Liberals, the old saying goes, are too broad-minded to take their own side in an argument, and Yale University in New Haven prides itself on defining liberalism, or at least the political correctness into which liberalism has devolved.
So Yale has asked the New Haven state's attorney's office not to prosecute a black cafeteria worker for the university who, finding it intolerable, smashed a stained-glass window at Calhoun College, one of Yale's dorms, that depicted two black slaves carrying baskets of cotton. The shards fell on a passerby and the vandal was charged with criminal mischief and reckless endangerment. He confessed and resigned, though now he wants his job back and promises to behave.
Yale long had defended the cotton-picking window as a mere historical illustration rather than an endorsement of slavery, though it has been getting harder to understand the university's persistence in honoring John C. Calhoun, a Yale graduate from South Carolina two centuries ago. While Calhoun held many national offices -- in Congress, the Cabine and the vice presidency under two presidents -- he was not one of the country's founders and he is most remembered for advocating slavery and state nullification of federal law.
Maybe Calhoun's advocacy of nullification is what Yale still finds attractive about him, since the university has made itself the headquarters of the movement to nullify federal immigration law, having induced New Haven to proclaim itself a "sanctuary city" and issue city identification cards to illegal aliens.
After the cafeteria worker's arrest the politically correct brigades who essentially run New Haven and patrol it around the clock for improper thought and expression rushed to his defense. They said the window was "racist" and deserved to be smashed and that Yale should rehire the smasher.
So the incident raises an issue more important than an employee's duty to his employer: freedom of expression. That is, Yale may be insensitive in merely depicting slavery; the university may be crazy in glorifying it and may even hold racist views. But doesn't the university still have the right to put into its windows whatever illustrations it wants and to honor whomever it wants?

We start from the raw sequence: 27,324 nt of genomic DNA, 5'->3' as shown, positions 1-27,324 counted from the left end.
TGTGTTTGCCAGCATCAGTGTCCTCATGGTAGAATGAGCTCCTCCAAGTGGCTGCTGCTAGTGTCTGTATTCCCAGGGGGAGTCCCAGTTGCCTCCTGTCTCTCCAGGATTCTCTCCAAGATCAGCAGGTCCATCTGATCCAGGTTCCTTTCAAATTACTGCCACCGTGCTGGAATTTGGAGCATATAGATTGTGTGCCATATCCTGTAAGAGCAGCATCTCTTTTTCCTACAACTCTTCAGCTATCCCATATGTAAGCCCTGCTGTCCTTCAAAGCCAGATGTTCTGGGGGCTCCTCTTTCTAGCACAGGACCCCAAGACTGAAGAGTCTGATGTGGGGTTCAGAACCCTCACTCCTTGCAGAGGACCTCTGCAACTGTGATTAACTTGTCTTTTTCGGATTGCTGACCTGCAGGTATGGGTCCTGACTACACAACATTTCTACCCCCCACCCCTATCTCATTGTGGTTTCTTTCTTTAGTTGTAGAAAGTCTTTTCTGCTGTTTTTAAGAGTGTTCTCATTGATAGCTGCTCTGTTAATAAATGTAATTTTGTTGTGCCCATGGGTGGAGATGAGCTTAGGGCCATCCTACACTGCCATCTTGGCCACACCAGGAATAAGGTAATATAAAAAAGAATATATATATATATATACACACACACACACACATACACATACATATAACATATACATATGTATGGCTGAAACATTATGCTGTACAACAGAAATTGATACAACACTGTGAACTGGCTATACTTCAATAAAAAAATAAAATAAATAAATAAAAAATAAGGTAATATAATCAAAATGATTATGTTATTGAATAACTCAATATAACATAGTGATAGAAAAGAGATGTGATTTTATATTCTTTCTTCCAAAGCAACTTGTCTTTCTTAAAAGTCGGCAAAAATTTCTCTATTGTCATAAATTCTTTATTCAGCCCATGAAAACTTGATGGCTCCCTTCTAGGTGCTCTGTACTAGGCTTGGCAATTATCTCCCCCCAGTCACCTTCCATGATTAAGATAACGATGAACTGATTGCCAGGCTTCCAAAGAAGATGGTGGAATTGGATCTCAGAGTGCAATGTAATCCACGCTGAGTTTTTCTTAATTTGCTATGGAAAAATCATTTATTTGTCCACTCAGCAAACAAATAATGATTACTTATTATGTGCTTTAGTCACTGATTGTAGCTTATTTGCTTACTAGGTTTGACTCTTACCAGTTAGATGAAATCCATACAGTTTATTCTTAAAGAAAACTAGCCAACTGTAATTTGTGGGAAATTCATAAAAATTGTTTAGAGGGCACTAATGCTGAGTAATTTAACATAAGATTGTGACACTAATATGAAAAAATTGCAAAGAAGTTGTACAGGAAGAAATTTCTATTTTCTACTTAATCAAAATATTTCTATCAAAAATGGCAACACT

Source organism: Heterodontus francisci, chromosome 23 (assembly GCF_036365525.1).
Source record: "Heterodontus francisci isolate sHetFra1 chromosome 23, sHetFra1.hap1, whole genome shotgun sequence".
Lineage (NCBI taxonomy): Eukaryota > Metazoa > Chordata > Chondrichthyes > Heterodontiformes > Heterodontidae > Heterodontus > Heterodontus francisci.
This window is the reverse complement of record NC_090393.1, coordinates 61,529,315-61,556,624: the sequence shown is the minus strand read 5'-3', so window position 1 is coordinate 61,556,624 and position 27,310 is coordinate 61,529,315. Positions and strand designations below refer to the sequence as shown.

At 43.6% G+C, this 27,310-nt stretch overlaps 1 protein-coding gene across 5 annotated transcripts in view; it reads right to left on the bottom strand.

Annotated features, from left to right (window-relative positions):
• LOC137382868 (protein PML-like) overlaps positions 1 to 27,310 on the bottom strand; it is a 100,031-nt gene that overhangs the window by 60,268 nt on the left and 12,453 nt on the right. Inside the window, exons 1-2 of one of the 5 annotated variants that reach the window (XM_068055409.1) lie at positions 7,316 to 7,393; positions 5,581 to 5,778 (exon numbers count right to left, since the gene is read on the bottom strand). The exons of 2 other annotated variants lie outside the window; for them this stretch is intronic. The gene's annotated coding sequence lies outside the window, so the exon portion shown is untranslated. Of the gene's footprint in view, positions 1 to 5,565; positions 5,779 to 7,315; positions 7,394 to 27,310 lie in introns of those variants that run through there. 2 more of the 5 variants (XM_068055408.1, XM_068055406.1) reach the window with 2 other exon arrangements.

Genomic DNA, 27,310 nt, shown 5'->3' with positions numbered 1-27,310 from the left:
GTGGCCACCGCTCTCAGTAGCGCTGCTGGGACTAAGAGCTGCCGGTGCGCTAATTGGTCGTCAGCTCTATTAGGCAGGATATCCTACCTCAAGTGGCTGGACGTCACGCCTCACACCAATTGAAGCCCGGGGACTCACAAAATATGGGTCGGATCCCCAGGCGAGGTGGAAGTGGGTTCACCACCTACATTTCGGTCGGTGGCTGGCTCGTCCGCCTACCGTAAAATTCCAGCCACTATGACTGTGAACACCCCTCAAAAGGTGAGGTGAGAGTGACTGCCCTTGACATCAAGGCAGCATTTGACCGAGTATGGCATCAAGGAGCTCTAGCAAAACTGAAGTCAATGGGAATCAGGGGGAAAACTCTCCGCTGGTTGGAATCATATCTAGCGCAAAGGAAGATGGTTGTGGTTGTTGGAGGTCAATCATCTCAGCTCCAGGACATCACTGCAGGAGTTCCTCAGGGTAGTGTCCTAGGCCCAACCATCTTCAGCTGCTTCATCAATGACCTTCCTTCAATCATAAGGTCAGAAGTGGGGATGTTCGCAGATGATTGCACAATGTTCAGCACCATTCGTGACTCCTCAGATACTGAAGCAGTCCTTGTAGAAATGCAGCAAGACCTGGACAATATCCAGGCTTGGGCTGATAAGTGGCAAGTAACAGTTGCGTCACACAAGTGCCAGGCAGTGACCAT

The PC brigades say no. They contend that smashing windows is not just acceptable but necessary if a window bothers you enough.
Of course the perpetrators of Kristallnacht, another outburst of window breaking, felt the same way. Suppressing contrary opinion and enforcing orthodoxy, they were the politically correct of their time. No one stood up to them until it was too late.
But at least they were rebuked eventually, perhaps best by a judge of the 2nd U.S. Court of Appeals in New York, the great Learned Hand.
"Liberty," Hand declared to an audience of more than a million people in Central Park in 1944, "lies in the hearts of men and women. When it dies there, no constitution, no law, no court can even do much to help it. While it lies there it needs no constitution, no law, no court to save it.
"And what is this liberty that must lie in the hearts of men and women? It is not the ruthless, the unbridled will. It is not freedom to do as one likes. That is the denial of liberty, and leads straight to its overthrow. A society in which men recognize no check upon their freedom soon becomes a society where freedom is the possession of only a savage few, as we have learned to our sorrow. ... The spirit of liberty is the spirit that is not too sure it is right."
If Hand tried giving such a speech at Yale today he'd be shouted down, as others who are politically incorrect have been shouted down lately, and not merely because he went to Harvard but because attending Yale these days seems to confer the certainty that one is right, even in breaking windows.
Chris Powell, an essayist on politics and culture, is managing editor of the Journal Inquirer, in Manchester, Conn.